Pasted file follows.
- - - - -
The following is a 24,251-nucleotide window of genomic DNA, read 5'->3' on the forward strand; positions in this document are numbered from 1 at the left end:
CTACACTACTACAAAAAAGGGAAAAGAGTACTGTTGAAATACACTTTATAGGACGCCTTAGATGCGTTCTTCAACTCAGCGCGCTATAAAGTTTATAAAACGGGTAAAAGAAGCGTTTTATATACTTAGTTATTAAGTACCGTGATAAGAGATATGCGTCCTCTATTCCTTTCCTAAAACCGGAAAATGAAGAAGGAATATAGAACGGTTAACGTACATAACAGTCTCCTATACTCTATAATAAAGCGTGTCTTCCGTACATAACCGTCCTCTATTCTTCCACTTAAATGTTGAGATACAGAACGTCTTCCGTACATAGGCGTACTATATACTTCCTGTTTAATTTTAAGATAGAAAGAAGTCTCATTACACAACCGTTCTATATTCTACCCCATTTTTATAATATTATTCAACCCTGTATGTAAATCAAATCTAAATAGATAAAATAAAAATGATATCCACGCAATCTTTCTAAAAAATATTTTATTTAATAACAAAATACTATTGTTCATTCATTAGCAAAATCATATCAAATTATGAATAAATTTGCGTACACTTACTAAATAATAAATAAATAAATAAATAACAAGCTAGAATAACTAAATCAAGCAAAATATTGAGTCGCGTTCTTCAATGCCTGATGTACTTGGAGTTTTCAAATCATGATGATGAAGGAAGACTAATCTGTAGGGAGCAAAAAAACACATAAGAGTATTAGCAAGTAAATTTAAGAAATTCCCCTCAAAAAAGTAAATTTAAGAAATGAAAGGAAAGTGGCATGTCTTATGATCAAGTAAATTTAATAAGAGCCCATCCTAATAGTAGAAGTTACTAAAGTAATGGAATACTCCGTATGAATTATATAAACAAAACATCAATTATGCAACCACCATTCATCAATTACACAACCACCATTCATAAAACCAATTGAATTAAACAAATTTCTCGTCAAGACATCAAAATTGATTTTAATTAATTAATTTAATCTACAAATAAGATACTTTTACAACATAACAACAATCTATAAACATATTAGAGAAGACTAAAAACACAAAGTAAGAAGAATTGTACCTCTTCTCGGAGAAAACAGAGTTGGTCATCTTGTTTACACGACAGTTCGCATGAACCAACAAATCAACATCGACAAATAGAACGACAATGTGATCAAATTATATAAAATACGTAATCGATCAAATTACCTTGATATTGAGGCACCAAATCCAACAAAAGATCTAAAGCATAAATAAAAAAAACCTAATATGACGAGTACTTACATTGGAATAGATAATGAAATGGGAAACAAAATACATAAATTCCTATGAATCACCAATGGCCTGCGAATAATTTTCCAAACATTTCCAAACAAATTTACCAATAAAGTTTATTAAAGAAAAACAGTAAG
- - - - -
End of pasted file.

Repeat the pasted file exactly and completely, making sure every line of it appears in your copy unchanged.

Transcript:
The following is a 24,251-nucleotide window of genomic DNA, read 5'->3' on the forward strand; positions in this document are numbered from 1 at the left end:
CTACACTACTACAAAAAAGGGAAAAGAGTACTGTTGAAATACACTTTATAGGACGCCTTAGATGCGTTCTTCAACTCAGCGCGCTATAAAGTTTATAAAACGGGTAAAAGAAGCGTTTTATATACTTAGTTATTAAGTACCGTGATAAGAGATATGCGTCCTCTATTCCTTTCCTAAAACCGGAAAATGAAGAAGGAATATAGAACGGTTAACGTACATAACAGTCTCCTATACTCTATAATAAAGCGTGTCTTCCGTACATAACCGTCCTCTATTCTTCCACTTAAATGTTGAGATACAGAACGTCTTCCGTACATAGGCGTACTATATACTTCCTGTTTAATTTTAAGATAGAAAGAAGTCTCATTACACAACCGTTCTATATTCTACCCCATTTTTATAATATTATTCAACCCTGTATGTAAATCAAATCTAAATAGATAAAATAAAAATGATATCCACGCAATCTTTCTAAAAAATATTTTATTTAATAACAAAATACTATTGTTCATTCATTAGCAAAATCATATCAAATTATGAATAAATTTGCGTACACTTACTAAATAATAAATAAATAAATAAATAACAAGCTAGAATAACTAAATCAAGCAAAATATTGAGTCGCGTTCTTCAATGCCTGATGTACTTGGAGTTTTCAAATCATGATGATGAAGGAAGACTAATCTGTAGGGAGCAAAAAAACACATAAGAGTATTAGCAAGTAAATTTAAGAAATTCCCCTCAAAAAAGTAAATTTAAGAAATGAAAGGAAAGTGGCATGTCTTATGATCAAGTAAATTTAATAAGAGCCCATCCTAATAGTAGAAGTTACTAAAGTAATGGAATACTCCGTATGAATTATATAAACAAAACATCAATTATGCAACCACCATTCATCAATTACACAACCACCATTCATAAAACCAATTGAATTAAACAAATTTCTCGTCAAGACATCAAAATTGATTTTAATTAATTAATTTAATCTACAAATAAGATACTTTTACAACATAACAACAATCTATAAACATATTAGAGAAGACTAAAAACACAAAGTAAGAAGAATTGTACCTCTTCTCGGAGAAAACAGAGTTGGTCATCTTGTTTACACGACAGTTCGCATGAACCAACAAATCAACATCGACAAATAGAACGACAATGTGATCAAATTATATAAAATACGTAATCGATCAAATTACCTTGATATTGAGGCACCAAATCCAACAAAAGATCTAAAGCATAAATAAAAAAAACCTAATATGACGAGTACTTACATTGGAATAGATAATGAAATGGGAAACAAAATACATAAATTCCTATGAATCACCAATGGCCTGCGAATAATTTTCCAAACATTTCCAAACAAATTTACCAATAAAGTTTATTAAAGAAAAACAGTAAG